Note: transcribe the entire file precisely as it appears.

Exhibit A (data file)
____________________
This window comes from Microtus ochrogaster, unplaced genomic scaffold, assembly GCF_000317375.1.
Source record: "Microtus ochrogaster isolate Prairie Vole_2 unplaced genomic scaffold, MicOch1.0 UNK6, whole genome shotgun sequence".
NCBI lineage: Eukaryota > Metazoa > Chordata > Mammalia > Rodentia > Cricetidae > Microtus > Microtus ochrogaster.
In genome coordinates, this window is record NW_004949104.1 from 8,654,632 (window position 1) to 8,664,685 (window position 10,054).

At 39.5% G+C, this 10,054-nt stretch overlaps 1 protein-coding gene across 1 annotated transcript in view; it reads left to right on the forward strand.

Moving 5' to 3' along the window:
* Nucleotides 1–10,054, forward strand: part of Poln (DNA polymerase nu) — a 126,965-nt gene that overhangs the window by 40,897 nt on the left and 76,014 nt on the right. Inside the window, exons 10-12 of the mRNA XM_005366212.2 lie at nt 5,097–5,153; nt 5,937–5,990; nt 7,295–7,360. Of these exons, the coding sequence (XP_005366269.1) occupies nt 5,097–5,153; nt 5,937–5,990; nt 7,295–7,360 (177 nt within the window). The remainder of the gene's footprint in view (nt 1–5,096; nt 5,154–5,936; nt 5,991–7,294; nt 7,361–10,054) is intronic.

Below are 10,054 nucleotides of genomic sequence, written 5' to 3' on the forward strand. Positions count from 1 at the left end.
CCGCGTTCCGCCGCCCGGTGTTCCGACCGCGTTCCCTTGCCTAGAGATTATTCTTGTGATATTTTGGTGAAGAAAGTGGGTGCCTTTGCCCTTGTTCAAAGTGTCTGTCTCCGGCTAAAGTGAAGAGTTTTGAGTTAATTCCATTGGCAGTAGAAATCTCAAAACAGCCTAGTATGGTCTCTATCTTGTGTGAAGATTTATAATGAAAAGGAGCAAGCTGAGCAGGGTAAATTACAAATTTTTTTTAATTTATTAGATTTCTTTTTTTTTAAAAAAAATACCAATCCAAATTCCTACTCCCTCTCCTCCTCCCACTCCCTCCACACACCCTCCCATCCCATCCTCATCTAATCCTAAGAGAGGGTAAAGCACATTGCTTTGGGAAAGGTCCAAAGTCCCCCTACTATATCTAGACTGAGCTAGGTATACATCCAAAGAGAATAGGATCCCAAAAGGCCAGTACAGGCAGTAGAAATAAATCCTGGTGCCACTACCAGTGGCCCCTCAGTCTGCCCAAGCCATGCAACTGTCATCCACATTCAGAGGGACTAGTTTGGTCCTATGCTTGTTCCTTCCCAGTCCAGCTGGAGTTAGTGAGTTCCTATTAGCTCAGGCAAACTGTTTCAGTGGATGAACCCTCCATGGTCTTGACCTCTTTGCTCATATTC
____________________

This window comes from Microtus ochrogaster, unplaced genomic scaffold, assembly GCF_000317375.1.
Source record: "Microtus ochrogaster isolate Prairie Vole_2 unplaced genomic scaffold, MicOch1.0 UNK6, whole genome shotgun sequence".
NCBI lineage: Eukaryota > Metazoa > Chordata > Mammalia > Rodentia > Cricetidae > Microtus > Microtus ochrogaster.
In genome coordinates, this window is record NW_004949104.1 from 8,654,632 (window position 1) to 8,664,685 (window position 10,054).

At 39.5% G+C, this 10,054-nt stretch overlaps 1 protein-coding gene across 1 annotated transcript in view; it reads left to right on the forward strand.

Moving 5' to 3' along the window:
* Nucleotides 1–10,054, forward strand: part of Poln (DNA polymerase nu) — a 126,965-nt gene that overhangs the window by 40,897 nt on the left and 76,014 nt on the right. Inside the window, exons 10-12 of the mRNA XM_005366212.2 lie at nt 5,097–5,153; nt 5,937–5,990; nt 7,295–7,360. Of these exons, the coding sequence (XP_005366269.1) occupies nt 5,097–5,153; nt 5,937–5,990; nt 7,295–7,360 (177 nt within the window). The remainder of the gene's footprint in view (nt 1–5,096; nt 5,154–5,936; nt 5,991–7,294; nt 7,361–10,054) is intronic.

Below are 10,054 nucleotides of genomic sequence, written 5' to 3' on the forward strand. Positions count from 1 at the left end.
CCGCGTTCCGCCGCCCGGTGTTCCGACCGCGTTCCCTTGCCTAGAGATTATTCTTGTGATATTTTGGTGAAGAAAGTGGGTGCCTTTGCCCTTGTTCAAAGTGTCTGTCTCCGGCTAAAGTGAAGAGTTTTGAGTTAATTCCATTGGCAGTAGAAATCTCAAAACAGCCTAGTATGGTCTCTATCTTGTGTGAAGATTTATAATGAAAAGGAGCAAGCTGAGCAGGGTAAATTACAAATTTTTTTTAATTTATTAGATTTCTTTTTTTTTAAAAAAAATACCAATCCAAATTCCTACTCCCTCTCCTCCTCCCACTCCCTCCACACACCCTCCCATCCCATCCTCATCTAATCCTAAGAGAGGGTAAAGCACATTGCTTTGGGAAAGGTCCAAAGTCCCCCTACTATATCTAGACTGAGCTAGGTATACATCCAAAGAGAATAGGATCCCAAAAGGCCAGTACAGGCAGTAGAAATAAATCCTGGTGCCACTACCAGTGGCCCCTCAGTCTGCCCAAGCCATGCAACTGTCATCCACATTCAGAGGGACTAGTTTGGTCCTATGCTTGTTCCTTCCCAGTCCAGCTGGAGTTAGTGAGTTCCTATTAGCTCAGGCAAACTGTTTCAGTGGATGAACCCTCCATGGTCTTGACCTCTTTGCTCATATTC